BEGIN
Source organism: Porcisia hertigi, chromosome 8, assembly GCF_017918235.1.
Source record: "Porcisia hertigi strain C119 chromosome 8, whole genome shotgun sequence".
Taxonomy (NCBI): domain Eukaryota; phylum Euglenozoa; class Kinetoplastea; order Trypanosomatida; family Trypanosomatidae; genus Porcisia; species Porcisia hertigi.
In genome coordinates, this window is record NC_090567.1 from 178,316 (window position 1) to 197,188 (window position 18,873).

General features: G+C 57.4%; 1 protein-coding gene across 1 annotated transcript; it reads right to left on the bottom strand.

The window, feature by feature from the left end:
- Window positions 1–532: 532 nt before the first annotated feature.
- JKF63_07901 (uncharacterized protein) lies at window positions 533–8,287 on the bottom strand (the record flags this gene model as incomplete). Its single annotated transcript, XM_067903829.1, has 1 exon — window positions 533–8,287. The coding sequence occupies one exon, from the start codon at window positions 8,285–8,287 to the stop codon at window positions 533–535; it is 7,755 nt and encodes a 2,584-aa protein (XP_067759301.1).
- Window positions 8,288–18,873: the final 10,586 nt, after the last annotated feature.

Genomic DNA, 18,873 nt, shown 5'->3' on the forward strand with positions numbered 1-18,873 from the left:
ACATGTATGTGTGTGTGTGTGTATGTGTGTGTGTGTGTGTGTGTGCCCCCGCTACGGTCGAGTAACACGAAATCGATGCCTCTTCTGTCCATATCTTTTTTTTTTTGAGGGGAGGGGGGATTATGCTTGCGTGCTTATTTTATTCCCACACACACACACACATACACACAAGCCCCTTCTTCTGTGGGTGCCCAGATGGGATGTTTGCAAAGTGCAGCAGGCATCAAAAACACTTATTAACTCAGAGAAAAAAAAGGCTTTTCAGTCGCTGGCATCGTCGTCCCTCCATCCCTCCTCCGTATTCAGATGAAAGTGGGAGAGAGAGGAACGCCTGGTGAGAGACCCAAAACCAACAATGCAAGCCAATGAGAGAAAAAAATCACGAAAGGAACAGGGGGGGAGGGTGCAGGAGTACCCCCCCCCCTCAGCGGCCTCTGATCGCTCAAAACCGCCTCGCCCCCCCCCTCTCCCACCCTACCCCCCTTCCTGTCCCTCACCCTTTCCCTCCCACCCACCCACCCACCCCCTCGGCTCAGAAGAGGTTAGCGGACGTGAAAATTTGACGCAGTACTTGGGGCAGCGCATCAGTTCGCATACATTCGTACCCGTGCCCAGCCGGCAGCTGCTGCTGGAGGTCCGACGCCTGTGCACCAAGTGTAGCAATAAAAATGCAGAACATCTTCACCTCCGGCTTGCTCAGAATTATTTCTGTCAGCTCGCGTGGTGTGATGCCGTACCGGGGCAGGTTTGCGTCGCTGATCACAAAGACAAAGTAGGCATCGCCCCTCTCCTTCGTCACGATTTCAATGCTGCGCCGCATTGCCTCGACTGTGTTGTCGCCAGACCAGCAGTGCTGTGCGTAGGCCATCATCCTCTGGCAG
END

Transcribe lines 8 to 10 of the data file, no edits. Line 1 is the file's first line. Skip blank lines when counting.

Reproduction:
- JKF63_07901 (uncharacterized protein) lies at window positions 533–8,287 on the bottom strand (the record flags this gene model as incomplete). Its single annotated transcript, XM_067903829.1, has 1 exon — window positions 533–8,287. The coding sequence occupies one exon, from the start codon at window positions 8,285–8,287 to the stop codon at window positions 533–535; it is 7,755 nt and encodes a 2,584-aa protein (XP_067759301.1).
- Window positions 8,288–18,873: the final 10,586 nt, after the last annotated feature.

Genomic DNA, 18,873 nt, shown 5'->3' on the forward strand with positions numbered 1-18,873 from the left: